Elizabeth Yates (author)

Elizabeth Yates
Born (1905-12-06)December 6, 1905
Buffalo, New York[1]
Died July 29, 2001(2001-07-29) (aged 95)
Concord, New Hampshire, US[1]
Occupation Writer
Nationality American
Genre Children's literature
Notable works Amos Fortune, Free Man
Notable awards Newbery Medal
Spouse William McGreal

Elizabeth Yates McGreal (December 6, 1905 – July 29, 2001) was an American author. She is perhaps best known for her 1951 Newbery Medal-winning novel Amos Fortune, Free Man. She also received the Newbery Honor in 1944 for Mountain Born. She began her writing career as a journalist, writing travel articles for publications such as The Christian Science Monitor and The New York Times.[2] Many of Yates' books were illustrated by British artist Nora Unwin.[2]

Her autobiography consists of three volumes: My Diary – My World (1981), My Widening World (1983), and One Writer's Way (1984).

Life and work

Elizabeth Yates was born in Buffalo, New York, the daughter of Harry and Mary Duffy Yates. She was the sixth of seven children.[3][4] Her father owned a farm, and Yates recalled that "there were horses, cows, chickens and pigs, dogs always. When we were very small each one of us had some plot of ground that was ours to plant and crop."[5] Her love of animals and the land stems from these childhood experiences.

She attended Franklin School, graduating in 1924. Yates then spent a year at Oaksmere, a private school near New York City, founded by mathematician Winifred Edgerton Merrill.[1] Yates looked back on her school days with fondness. Margaret Trudell's biography of Yates relates her reminiscences: "I know how much I look back on my teachers now, with a heart almost aching with gratitude for all they gave me, and not a little remorse for all the trouble I gave them...the teachers I think of with most gratitude are the teachers who made books real to me."[6]

Books were an important part of her life. Yates credited her mother for instilling in her a love for books by reading aloud to the family.[5] At the age of 12, at the request of her father, Yates read through the whole Bible. This was to become one of her favorite books. Her sister also encouraged her to read, and made a list of recommended books for Elizabeth.[7]

From an early age, Yates enjoyed writing. In her childhood, she transformed an unused pigeon loft on the family farm into a secret writing place.[8] After her schooling was finished, she moved to Manhattan and began writing book reviews and other newspaper articles. In 1929, she married William McGreal and the couple moved to England, where they lived for the next 10 years. In 1938, her first book, High Holiday, was published by London publishing company A & C Black.[1]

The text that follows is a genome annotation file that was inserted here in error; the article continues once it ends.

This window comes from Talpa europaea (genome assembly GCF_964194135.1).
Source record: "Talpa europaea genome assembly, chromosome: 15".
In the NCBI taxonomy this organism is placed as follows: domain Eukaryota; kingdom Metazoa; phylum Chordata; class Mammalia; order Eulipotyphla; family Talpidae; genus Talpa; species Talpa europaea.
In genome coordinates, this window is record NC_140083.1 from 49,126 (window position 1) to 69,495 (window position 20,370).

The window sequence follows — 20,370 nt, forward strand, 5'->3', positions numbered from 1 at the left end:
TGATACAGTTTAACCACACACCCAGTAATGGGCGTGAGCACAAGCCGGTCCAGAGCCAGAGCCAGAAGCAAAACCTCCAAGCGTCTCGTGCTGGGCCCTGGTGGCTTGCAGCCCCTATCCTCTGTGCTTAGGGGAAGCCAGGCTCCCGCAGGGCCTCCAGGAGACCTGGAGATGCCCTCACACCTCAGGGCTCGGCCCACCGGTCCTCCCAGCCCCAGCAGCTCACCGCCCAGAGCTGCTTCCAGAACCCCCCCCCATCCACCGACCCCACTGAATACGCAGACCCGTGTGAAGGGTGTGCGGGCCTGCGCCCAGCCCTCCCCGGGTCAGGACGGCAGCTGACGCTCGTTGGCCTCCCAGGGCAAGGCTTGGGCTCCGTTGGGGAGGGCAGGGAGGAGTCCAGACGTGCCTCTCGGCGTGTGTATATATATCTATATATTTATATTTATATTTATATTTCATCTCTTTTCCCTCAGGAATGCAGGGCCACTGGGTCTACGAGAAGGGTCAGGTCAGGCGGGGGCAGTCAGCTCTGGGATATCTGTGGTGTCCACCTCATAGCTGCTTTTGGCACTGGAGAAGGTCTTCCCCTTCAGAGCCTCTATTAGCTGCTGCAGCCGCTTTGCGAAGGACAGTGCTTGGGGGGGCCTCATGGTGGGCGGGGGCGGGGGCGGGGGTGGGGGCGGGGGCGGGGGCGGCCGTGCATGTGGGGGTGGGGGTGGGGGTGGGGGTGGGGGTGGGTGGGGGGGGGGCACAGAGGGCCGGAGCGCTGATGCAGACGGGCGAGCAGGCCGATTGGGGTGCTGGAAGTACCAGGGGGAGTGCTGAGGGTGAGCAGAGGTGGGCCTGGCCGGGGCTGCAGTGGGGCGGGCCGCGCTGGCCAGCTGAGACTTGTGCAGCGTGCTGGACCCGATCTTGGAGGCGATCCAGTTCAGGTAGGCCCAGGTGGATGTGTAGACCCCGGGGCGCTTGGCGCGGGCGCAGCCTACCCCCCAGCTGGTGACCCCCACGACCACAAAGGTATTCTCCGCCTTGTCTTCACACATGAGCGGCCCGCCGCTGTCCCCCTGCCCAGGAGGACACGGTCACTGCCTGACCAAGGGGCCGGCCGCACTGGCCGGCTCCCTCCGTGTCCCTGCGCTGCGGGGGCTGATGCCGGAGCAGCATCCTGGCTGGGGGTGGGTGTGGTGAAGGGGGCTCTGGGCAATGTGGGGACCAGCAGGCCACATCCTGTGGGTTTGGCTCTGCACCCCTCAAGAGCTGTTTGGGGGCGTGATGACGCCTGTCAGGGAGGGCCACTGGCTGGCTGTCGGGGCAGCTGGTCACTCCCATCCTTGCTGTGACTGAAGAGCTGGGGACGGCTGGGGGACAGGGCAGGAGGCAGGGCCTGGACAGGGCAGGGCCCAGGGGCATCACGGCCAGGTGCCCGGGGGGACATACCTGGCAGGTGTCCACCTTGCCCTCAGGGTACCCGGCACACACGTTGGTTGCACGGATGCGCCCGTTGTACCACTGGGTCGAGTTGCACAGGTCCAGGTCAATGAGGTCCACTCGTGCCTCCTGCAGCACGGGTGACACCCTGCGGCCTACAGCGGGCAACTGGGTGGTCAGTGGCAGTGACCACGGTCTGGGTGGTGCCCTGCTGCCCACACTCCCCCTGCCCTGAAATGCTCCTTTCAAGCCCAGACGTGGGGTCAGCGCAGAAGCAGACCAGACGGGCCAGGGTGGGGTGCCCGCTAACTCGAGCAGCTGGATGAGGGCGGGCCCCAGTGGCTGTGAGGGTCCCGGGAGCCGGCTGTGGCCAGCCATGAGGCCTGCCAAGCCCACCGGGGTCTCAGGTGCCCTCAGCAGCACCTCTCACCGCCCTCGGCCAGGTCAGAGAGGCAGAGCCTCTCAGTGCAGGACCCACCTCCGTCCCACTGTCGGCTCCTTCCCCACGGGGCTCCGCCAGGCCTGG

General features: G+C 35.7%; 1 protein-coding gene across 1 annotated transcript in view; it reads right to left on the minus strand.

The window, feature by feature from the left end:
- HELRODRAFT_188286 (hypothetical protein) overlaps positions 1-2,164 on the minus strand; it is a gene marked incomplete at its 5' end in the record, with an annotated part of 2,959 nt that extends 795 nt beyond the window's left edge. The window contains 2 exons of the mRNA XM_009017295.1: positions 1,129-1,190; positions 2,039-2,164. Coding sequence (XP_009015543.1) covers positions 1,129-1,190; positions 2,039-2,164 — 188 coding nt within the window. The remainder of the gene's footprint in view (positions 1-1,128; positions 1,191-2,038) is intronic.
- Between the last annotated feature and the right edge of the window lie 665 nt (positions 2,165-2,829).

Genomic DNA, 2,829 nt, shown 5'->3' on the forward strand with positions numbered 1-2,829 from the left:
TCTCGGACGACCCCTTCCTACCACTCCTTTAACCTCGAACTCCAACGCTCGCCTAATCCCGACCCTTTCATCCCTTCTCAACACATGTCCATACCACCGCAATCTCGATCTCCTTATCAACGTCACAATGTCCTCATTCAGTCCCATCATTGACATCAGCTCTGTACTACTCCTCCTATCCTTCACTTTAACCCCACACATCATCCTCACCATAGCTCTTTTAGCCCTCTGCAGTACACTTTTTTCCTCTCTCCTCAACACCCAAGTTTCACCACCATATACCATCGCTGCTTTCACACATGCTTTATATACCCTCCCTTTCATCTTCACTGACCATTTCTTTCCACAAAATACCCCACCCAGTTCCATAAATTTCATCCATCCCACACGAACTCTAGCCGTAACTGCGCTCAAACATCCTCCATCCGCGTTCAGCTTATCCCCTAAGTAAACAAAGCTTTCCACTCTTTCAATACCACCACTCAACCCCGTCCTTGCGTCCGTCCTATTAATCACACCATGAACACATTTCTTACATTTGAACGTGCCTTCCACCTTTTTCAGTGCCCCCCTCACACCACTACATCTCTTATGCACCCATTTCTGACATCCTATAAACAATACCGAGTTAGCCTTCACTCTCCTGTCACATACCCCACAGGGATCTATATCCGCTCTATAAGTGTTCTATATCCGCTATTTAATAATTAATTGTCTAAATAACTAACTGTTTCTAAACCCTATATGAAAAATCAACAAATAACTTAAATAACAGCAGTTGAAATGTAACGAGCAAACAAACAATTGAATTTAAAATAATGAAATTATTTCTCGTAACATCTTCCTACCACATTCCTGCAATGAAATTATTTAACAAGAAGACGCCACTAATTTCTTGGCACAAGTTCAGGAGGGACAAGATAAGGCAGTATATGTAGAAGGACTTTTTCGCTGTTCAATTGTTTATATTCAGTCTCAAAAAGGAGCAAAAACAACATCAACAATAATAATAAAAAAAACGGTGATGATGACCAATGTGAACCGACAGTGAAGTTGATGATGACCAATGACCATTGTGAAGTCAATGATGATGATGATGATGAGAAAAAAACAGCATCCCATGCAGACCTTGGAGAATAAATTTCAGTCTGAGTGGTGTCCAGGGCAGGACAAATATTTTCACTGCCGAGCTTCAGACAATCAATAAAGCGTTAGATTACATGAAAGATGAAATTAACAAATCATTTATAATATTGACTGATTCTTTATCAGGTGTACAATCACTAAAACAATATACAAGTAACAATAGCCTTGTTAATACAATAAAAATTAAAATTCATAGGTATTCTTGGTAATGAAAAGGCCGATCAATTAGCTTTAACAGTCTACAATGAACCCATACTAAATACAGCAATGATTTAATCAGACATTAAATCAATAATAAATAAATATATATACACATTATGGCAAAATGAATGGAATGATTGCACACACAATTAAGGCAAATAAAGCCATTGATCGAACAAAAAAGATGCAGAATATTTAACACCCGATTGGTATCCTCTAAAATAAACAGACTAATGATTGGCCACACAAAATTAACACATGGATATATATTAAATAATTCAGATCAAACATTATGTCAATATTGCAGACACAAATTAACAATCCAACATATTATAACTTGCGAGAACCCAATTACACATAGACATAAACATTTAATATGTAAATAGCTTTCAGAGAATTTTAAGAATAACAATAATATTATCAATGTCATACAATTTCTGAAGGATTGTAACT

The couple returned to the United States in 1939, and settled in Peterborough, New Hampshire. They bought a farm, and a discovery of old artwork during the restoration of the farmhouse prompted Yates to write Patterns on the Wall.[1] Personal experience formed the basis of many of Yates' novels. Her passion for the land led her to write The Road Through Sandwich Notch, a book which was influential in preserving that portion of New Hampshire for inclusion in the White Mountain National Forest.[9]

Yates conducted writer's workshops at the University of New Hampshire, the University of Connecticut, and Indiana University.[10] She also served as the Director of the New Hampshire Association for the Blind.[11]

Yates was widowed in 1963.[1]


In 1943, Patterns on the Wall received the Herald Tribune Award.[10] Yates' novel, Amos Fortune, Free Man, received the Newbery Medal, the inaugural William Allen White Children's Book Award,[12] and the Herald Tribune Award.[11] Mountain Born received a Newbery Honor in 1944, while in 1955 Rainbow Round the World received the Jane Addams Children's Book Award from the Women's International League for Peace and Freedom.[11]

In 1970, she was given the Sarah Josepha Hale Award "in recognition of a distinguished body of work in the field of literature and letters".[13]

In the 1990s, the New Hampshire Association for the Blind began the William and Elizabeth Yates McGreal Society.[14] Yates had been a previous President of the Board,[15] while her husband was the Association's first Executive Director.[14]

In 1994, the Concord, New Hampshire Public Library created the Elizabeth Yates Award in her honor. This award is given annually to an individual who is "actively engaged in inspiring young people to read".[16]

Elizabeth Yates' books have been described as "the result of extensive research, a strong underlying belief in God, and a vivid imagination."[17]

List of works

Compiled or edited


  1. 1 2 3 4 5 6 Howard Gotlieb Archival Research Center, Boston University.
  2. 1 2 Elizabeth Yates, 95, Author Of Noted Children's Books, obituary in The New York Times.
  3. Margaret Trudell, Elizabeth Yates: A Biography and Bibliography of Her Works (Authorhouse, 2003), p. 1.
  4. Amos Fortune Author Notes.
  5. 1 2 Brave Interval by Elizabeth Yates, end matter.
  6. Trudell, p. 6.
  7. Trudell, pp. 2–3.
  8. With Pipe, Paddle and Song: A Story of the French-Canadian Voyageurs circa 1750 (Illustrated by Nora S. Unwin), New York: E.P. Dutton and Co., 1968, end matter.
  9. Trudell, p. 33.
  10. 1 2 The Nashua Telegraph – Jun 2, 1976.
  11. 1 2 3 Sophia Smith Collection.
  12. William Allen White Children's Book Award Past Winners.
  13. Sarah Josepha Hale Award.
  14. 1 2 New Hampshire Association for the Blind History.
  15. The Nashua Telegraph – Apr 28, 1978.
  16. Concord Public Library.
  17. Jan Bloom, Who Should We Then Read?, Cokato, Minnesota: BooksBloom, 2001.
  18. Skeezer (1982) (TV) at IMDb.

Further reading

External links

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